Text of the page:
Madeleine is an ex-journalist, stylist, crafter and proprietor of Do Re Me – a versatile creative business which has seen her run craft workshops and host craft-based activations for a range of clients including South Melbourne Market, Chadstone Shopping Centre and more. Madeleine’s husband Jeremy is a surgeon. A home with enough space for their four growing girls was not easy to find, so when they came across this generously proportioned 5 bedroom modernist home in Caulfield 3 years ago, their decision was made. The family moved in in July 2011.
‘When we bought this house it was a serious beige and apricot explosion on EVERY single surface’ says Madeleine. She and Jeremy knew the home needed updating a little before moving in, but were keen to avoid taking on major renovations. They set about refreshing the interior colour scheme, bringing most of the interior walls back to white. This including painting out the floorboards in the front room – ‘it seemed like a crime at the time, but the white really works well with all the colour in there now’ says Madeleine.
Elsewhere, the original parquetry that runs through most of the ground floor was polished, carpet in the bedrooms and study replaced, and heavy curtains removed to let the light in, and celebrate the home’s beautiful big windows. ‘We called the house ‘Casa del Sol’ because it is constantly bathed in light, and in our family travels through Mexico we love the laid-back, light-filled casual and family-centric living spaces we experienced, so we’ve tried to capture some of that here’ explains Madeleine.
There’s something refreshingly functional and no-nonsense about Madeleine’s approach to styling her home. She’s an intuitive decorator with a great sense of style, but she’s not a perfectionist, she’s happy to mend and make do, and has done her best to make the most of the home’s existing features. She also has an impressive (compulsive!?) knack for uncovering op shop treasure and re-vamping hard rubbish finds! ‘We’re big on reclaiming and reinventing – so much of what we have done is low-cost cosmetic refurbs rather than totally replacing, and we’ve tried to retain the integrity of the house without compromising our own aesthetic’ she says.
But Madeleine’s ‘hands down’ favourite elements here are a selection of pieces she fortuitously managed to salvage from her late Father’s home nearby. By pure chance, a friend recently bought Madeleine’s childhood home in East St Kilda. Before renovating, she generously allowed Madeleine and family the gift of ‘open picking’ on the house before it was demolished for redevelopment! Here Madeleine salvaged a number of vintage fittings and building materials – including the original Castlemaine slate that was once her Father’s front steps and rear patio. These beautiful, multi-hued pavers now adorn the Grummet family’s new outdoor fireplace. ‘I hacked this up piece by piece, and my talented brother Dan and I constructed the fireplace over some long days of loud music and reminiscing (my Dad died 2 years ago)’ explains Madeleine. Meanwhile, Madeleine’s Dad’s much-swung front gate is now her side gate, the family have gorgeous succulent-filled, mid-century pots in the garden that were once her Grandfather’s pride and joy, and the house is now illuminated by amazing atomic saucer lights salvaged from the ceilings of her Dad and Aunt’s childhood bedrooms! ‘I’m a sentimental gal – and a bit of a bower bird clearly – but the chance to let these parts of provenance (and fab design) live on in our lives is really special’.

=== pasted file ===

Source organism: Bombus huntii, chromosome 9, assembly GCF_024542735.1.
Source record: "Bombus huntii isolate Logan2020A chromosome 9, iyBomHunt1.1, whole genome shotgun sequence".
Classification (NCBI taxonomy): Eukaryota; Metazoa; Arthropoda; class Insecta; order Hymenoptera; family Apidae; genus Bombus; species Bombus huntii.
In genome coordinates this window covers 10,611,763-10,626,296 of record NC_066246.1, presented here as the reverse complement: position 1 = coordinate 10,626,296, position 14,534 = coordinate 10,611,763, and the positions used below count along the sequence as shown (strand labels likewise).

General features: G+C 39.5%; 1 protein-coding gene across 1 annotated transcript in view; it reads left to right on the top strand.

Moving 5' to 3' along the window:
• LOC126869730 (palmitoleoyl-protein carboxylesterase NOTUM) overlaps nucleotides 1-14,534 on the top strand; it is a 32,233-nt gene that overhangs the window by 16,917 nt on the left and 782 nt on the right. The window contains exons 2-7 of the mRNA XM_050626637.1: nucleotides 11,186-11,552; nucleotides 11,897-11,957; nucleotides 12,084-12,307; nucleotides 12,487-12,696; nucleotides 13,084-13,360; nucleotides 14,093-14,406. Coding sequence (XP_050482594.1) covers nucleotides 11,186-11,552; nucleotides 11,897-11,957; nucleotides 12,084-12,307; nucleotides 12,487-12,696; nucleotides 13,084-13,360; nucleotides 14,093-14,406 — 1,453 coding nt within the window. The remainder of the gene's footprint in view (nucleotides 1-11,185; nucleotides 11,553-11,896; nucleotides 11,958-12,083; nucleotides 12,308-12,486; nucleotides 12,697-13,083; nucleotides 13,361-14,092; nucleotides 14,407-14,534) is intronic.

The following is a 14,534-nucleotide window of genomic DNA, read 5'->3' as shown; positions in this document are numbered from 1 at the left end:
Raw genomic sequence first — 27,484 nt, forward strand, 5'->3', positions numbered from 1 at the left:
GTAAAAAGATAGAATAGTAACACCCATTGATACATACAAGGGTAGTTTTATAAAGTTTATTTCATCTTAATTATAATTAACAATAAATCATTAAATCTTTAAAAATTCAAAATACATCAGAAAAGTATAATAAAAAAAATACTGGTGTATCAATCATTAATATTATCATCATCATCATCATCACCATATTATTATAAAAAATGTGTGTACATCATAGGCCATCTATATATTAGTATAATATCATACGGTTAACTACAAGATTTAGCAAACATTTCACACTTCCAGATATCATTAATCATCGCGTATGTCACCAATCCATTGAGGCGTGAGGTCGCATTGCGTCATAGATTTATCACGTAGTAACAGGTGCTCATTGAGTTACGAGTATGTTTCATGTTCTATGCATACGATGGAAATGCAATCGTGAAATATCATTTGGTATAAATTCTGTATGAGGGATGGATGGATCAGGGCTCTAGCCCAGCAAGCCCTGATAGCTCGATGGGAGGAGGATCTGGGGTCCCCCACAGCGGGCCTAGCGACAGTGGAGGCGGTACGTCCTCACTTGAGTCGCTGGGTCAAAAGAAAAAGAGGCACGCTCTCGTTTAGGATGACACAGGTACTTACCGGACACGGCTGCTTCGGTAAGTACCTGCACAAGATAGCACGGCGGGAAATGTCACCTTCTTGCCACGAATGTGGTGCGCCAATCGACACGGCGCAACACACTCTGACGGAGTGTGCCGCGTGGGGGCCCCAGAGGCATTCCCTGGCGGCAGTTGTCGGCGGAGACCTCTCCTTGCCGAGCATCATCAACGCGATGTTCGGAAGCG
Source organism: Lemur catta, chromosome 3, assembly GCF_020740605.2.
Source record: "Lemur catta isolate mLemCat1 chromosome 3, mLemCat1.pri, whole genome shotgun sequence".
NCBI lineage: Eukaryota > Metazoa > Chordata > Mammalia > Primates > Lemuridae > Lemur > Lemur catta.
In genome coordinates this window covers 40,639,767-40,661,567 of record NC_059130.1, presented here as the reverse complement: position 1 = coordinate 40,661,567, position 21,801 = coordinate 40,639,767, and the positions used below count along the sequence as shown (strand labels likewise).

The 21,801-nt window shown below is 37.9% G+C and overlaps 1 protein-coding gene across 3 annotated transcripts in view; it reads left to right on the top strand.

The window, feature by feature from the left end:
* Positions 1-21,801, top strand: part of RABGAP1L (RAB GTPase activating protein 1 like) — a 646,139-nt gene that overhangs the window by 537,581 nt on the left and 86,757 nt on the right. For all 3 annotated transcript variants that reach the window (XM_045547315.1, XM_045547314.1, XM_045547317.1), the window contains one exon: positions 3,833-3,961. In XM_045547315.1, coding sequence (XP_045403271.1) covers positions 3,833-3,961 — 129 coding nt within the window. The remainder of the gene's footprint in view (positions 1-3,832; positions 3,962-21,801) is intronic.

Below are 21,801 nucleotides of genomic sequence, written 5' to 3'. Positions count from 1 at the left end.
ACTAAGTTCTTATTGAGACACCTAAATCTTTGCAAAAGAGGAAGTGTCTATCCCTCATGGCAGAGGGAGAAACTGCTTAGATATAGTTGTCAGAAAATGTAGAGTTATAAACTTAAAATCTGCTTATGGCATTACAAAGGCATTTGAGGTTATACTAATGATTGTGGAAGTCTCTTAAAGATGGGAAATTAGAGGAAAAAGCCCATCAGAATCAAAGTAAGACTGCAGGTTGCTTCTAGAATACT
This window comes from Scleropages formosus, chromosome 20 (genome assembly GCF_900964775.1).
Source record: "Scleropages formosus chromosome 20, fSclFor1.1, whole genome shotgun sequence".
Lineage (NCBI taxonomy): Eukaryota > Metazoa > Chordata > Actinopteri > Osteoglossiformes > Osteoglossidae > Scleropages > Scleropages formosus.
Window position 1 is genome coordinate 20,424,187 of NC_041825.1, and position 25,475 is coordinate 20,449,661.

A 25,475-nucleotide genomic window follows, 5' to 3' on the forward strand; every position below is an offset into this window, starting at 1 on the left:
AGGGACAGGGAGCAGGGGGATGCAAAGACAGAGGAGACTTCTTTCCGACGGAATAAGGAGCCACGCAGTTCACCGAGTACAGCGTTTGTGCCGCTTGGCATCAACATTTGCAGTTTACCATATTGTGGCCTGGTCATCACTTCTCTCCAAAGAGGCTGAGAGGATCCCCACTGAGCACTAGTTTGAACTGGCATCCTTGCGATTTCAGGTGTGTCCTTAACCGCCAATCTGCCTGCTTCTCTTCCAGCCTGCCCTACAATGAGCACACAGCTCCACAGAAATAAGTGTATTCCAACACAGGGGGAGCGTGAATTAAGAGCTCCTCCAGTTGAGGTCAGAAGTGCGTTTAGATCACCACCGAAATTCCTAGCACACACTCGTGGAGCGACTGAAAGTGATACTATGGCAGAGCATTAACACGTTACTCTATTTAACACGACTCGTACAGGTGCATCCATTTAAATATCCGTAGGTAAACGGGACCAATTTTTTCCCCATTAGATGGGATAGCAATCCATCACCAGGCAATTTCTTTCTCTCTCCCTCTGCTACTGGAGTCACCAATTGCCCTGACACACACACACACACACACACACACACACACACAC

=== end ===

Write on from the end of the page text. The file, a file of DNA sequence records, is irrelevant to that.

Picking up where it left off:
Other favourite pieces for Madeleine include her ad-hoc collection of beautiful artwork – including much loved sculptures by her kids, anonymous pieces scoured from second hand shops, alongside the work of collectible local artists. One particularly treasured piece is ‘Home Coming’, a watercolour and acrylic work on paper by local artist Luisa Rossitto. ‘I bought this for its quirk, vibrance and the ballsy, incongruent sheer kitsch of it all – and I love that it celebrates women – albeit in a troppo way!’ says Madeleine. ‘The colours are seriously amazing and burst off the wall, and it makes a great talking point at dinner parties!’ The ‘Memento Mori’ neon piece that sits above the piano in the front room is a favourite newly installed piece which Madeleine commissioned last year after the sudden death of her Dad. ‘Jeremy and I love a bit of philosophical banter, and this ancient phrase really resonated’ explains Madeleine. ‘Memento mori is a phrase that originated in ancient Rome – translated literally it means ‘remember (that you have) to die’. The meaning of this phrase is not as morbid as it may first appear – for Madeleine and Jeremy it’s a reminder and that life is short and therefore for living thoughtfully and consciously, every step of the journey.
Huge thanks to the Grummet Family for sharing their amazing home with us today!